25.10.09

P. D. James's A Mind to Murder


Baroness James of Holland Park – better known to mystery novel fans as P.D. James – is not only still going strong at 89 but also continuing to write at the top of her game. This life peer has been called a literary novelist, the Queen of Crime, and even the Dickens of crime writing. James has an impressive list of honours, awards, and honorary doctorates. Her newest book – Talking about Detective Fiction – is an insightful examination of the mystery novel genre.

A Mind to Murder is the second in a series starring the police detective, Adam Dalgliesh. The novel opens with the loud screams of a woman piercing the quiet of an upscale, London-based psychiatric clinic. The staff rush to the basement and find their administrative assistant lying dead with a chisel though her heart. The head psychiatrist locks the doors so that no one can get in or out; everyone realizes that the murderer is among their midst.

Dalgliesh is summoned and none of the three psychiatrists have alibis for the time of the murder. The storyline itself is intricately plotted and cleverly worked out. The ending is a surprise twist for the reader.

As the detective questions the suspects, we get to know the secret lives and relationships of all who work in this closed world. James spends consider time depicting the ambitions, intrigues, secrets, and grudges of all the suspects. Her novels are character-driven, and her treatment of characters’ motives, masterful. They have a psychological complexity and richness that make them unforgettable.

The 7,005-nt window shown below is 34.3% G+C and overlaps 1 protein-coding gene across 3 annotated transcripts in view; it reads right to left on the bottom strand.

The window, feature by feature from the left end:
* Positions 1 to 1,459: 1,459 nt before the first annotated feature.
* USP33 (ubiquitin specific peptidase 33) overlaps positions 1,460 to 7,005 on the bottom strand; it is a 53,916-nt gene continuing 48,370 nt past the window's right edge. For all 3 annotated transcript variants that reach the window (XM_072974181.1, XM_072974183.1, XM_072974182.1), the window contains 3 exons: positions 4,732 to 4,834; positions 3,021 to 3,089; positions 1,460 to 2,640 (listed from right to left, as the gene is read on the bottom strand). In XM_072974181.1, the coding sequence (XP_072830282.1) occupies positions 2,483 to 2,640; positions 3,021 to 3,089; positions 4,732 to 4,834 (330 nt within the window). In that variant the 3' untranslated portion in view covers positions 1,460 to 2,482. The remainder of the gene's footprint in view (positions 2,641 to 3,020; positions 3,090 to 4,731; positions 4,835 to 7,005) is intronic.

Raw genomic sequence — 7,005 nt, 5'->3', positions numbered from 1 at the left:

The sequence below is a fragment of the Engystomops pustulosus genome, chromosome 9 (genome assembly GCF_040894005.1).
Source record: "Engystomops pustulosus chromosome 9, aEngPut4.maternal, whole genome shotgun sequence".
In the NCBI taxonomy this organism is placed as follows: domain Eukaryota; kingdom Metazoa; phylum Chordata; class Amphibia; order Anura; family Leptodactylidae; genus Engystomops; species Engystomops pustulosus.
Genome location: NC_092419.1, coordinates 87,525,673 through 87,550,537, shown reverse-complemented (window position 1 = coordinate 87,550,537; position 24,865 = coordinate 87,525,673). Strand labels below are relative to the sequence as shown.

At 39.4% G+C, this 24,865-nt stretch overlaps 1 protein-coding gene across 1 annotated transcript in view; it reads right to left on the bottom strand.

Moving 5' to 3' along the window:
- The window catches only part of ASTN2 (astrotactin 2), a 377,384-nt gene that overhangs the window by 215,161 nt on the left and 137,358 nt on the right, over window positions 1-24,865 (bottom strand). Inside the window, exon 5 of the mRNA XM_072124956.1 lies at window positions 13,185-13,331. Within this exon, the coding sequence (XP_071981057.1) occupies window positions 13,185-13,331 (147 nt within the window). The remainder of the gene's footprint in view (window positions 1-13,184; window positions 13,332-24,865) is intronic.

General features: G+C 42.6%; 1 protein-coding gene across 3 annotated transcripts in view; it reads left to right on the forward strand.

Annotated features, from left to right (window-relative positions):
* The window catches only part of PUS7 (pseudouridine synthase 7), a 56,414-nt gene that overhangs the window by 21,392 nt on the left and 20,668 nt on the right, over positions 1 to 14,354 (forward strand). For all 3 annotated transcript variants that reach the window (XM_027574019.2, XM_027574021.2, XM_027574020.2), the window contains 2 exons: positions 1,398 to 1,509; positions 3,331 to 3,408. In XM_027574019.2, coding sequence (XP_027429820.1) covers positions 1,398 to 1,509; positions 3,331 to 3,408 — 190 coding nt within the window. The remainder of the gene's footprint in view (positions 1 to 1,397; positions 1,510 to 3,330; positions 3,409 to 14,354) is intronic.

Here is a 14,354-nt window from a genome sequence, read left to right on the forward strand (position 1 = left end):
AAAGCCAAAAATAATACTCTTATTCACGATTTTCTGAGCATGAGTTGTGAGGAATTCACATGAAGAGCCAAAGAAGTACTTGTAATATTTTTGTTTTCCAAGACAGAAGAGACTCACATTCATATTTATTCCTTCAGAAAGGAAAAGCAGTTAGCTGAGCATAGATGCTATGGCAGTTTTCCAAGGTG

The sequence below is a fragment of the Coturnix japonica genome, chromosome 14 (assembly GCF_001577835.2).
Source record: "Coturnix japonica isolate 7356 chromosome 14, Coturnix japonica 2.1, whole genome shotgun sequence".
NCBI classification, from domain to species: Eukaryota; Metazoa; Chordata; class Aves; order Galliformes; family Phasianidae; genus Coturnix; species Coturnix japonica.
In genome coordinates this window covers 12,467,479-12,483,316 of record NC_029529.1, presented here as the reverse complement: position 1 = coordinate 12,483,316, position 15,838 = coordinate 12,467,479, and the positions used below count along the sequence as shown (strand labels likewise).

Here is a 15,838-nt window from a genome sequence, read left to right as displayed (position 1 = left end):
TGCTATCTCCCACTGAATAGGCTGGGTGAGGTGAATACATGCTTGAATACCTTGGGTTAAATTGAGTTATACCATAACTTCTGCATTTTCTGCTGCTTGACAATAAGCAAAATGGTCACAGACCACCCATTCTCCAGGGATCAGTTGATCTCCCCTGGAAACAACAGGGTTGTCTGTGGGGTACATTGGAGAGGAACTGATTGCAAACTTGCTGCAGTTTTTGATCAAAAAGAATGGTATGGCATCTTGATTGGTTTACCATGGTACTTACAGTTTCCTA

Dalgliesh is one of the most popular detectives in the genre. His wife and son died in childbirth, so he channels all his energy into his job. Surprisingly, he is also an accomplished poet. According to Brockes, fellow crime writer, Ruth Rendell, identifies Dalgliesh as “the sort of person readers like to think the police might be like – sensitive and elegant, not elitist like Dorothy L. Sayers’s Peter Wimsey. He is the sort of person you wouldn’t mind being interviewed by.”

James’s novels have a powerful sense of place that grounds the mysteries. Because she worked as an administrative assistant in hospitals and the police force, she is able to provide a strong factual underpinning for the novel.

James, P. D. A Mind to Murder. Toronto, ON: Seal Books, 1963.